The importance of relationships within child development is well documented. There has been rapid growth in parenting research over the last 10 years. Particularly focused on the influence of parenting on the emotional and social development of children. An increasing body of research and evidence documents the importance of positive parent-child interactions. Positive interactions with parents are thought to improve self-esteem, self-regulation, self-confidence, independence and child mental health and wellbeing.
This does not mean parents do not guide behaviour and enforce boundaries. Positive parenting focuses on positive reinforcement of wanted and favoured behaviour. It focusses on the importance of listening to and loving your child, which in turn builds their ability to listen to and love others. Research shows positive parenting techniques are more likely to be successful for long term behaviour guidance and improves parental autonomy and wellbeing.
The importance of empathy
Empathy is a key ingredient in every relationship, it enables us to build relationships, make moral decisions and have moral consciousness. It is considered crucial for effective parenting. Empathy can be explained as the ability to understand and share the feelings of another person. It is the ability to put yourself in someone else’s situation. Empathy is thought to be the foundation of emotional intelligence. Neurological research shows humans are born primed for empathetic capacity and the ability to form strong attachments to others. A baby’s very survival depends on it.
Effective empathy is the ability to subjectively share another person’s feelings, which is thought to trigger a helping response in the brain. By offering and providing a child empathy parents may understand their child’s distress and can offer help and guidance rather than becoming angry or annoyed. Empathy has been linked to many wonderful human qualities such as compassion, kindness, generosity, acts of service and peacekeeping. Research shows that parents who promote and model empathy raise more empathetic children. Empathy is the basis of emotion coaching; which encourages empathetic development and capacity in children.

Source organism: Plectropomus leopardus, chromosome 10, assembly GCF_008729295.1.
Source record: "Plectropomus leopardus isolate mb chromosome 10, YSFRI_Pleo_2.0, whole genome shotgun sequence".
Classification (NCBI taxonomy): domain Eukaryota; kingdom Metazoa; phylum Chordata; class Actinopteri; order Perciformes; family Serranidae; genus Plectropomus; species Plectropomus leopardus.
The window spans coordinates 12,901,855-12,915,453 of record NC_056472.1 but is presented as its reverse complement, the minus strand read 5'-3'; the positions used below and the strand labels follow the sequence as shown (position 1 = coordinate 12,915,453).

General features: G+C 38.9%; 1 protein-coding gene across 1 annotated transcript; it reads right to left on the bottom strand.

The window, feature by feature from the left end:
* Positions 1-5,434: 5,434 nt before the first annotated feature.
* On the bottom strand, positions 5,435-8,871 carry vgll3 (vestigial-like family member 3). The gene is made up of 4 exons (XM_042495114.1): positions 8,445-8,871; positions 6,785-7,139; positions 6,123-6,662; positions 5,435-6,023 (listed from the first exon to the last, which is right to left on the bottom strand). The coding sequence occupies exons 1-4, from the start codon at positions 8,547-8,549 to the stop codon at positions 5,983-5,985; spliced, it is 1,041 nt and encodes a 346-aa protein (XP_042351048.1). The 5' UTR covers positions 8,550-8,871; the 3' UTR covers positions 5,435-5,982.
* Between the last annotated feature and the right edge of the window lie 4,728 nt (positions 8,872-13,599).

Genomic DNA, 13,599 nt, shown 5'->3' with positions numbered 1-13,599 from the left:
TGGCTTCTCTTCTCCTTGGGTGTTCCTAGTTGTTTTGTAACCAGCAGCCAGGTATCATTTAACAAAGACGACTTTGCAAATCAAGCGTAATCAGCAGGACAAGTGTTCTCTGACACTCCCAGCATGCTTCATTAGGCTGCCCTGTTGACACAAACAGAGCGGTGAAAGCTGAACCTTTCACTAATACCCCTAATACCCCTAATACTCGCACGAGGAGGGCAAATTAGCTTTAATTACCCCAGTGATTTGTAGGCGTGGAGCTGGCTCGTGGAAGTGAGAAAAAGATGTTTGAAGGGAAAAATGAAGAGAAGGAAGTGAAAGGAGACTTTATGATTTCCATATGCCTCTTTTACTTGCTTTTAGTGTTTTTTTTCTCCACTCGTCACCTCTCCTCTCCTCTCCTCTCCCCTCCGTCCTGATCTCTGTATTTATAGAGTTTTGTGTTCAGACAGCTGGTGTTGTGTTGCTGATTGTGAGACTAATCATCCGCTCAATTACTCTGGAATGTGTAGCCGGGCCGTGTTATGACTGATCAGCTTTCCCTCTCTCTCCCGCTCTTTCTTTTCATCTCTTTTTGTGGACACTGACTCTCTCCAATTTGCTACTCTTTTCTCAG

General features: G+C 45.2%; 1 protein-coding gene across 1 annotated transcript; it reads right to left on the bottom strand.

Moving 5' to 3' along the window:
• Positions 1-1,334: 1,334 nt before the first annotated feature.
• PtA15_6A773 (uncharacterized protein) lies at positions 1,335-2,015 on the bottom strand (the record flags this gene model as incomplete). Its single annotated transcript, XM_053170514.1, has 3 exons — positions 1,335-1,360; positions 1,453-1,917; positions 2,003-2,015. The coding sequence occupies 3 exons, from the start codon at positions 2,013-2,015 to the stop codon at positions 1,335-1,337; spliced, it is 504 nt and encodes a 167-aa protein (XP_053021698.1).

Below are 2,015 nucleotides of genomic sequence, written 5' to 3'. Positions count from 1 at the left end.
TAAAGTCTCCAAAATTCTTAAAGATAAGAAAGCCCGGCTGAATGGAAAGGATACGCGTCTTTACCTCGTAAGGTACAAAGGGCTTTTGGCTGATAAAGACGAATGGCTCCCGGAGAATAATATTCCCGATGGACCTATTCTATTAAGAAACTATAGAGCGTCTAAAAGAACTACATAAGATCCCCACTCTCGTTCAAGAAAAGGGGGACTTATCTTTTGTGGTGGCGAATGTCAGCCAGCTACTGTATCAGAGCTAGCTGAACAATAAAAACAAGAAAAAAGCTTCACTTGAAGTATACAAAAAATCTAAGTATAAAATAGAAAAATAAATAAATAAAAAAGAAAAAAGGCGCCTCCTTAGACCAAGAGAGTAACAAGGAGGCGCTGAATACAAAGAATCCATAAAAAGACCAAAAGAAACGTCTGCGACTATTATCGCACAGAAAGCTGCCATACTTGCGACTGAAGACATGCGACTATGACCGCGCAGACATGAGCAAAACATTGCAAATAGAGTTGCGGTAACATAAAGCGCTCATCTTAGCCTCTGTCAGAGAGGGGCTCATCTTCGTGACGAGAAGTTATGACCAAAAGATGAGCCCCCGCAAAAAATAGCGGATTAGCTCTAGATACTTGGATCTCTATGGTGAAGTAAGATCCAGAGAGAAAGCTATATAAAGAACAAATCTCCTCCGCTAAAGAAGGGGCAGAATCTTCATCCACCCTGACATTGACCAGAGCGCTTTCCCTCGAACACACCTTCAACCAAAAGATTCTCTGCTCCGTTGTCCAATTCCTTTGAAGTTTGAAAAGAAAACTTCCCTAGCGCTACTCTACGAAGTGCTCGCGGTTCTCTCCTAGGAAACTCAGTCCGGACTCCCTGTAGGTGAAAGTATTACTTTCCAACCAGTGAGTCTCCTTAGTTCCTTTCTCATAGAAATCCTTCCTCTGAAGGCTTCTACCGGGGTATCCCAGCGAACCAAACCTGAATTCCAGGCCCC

What is emotion coaching?
Emotion Coaching is a principle focussed on nurturing and supportive relationships which guide children through learning and managing their emotions. It is based on the research from psychologist John Gottman. It is not just a parenting tool but a philosophical approach to processing and understanding emotions. Emotion coaching is used to improve a child’s ability to learn how to manage their strong emotions and difficult feelings and used to promote child wellbeing and resilience. It is generally used to teach and develop social and emotional behaviour.
Emotion coaching stems from the understanding that there are six main emotions; Joy, Anger, Surprise, Fear, Disgust and Sadness. If you haven’t seen Inside Out then watch this clip (https://www.youtube.com/watch?v=koNNIaj8BM0 ). We all can recognise, regulate, accept and manage our emotions, it is part of our human experience. Emotion coaching accepts that all feelings are normal and appreciated but enables regulation of those feelings in a way which does not cause harm to oneself or others. It engages our ‘thinking brain’ rather than our ‘survival’ system.
Benefits of emotion coaching
Gottman and subsequent research has found that emotional coaching has many social, emotional and physiological benefits. Emotion coaching encourages the development of child-parent relationships that foster ‘pro-social’ behaviour. Behaviour which is positive, helpful, kind and self regulatorily. Research also found children had better attention capacity and increased intellectual performance, as well as enhanced problem-solving capabilities and stress management.
Responsive parenting and emotion coaching
Whilst responsive parenting can be simply described as recognising and responding to a cue from a child, it incorporates understanding a child’s developmental stages. By understanding development parents can respond to behaviour in an age-appropriate way. At birth, babies are prepped for social and emotional development, however, it is the role of parents to foster social and emotional development.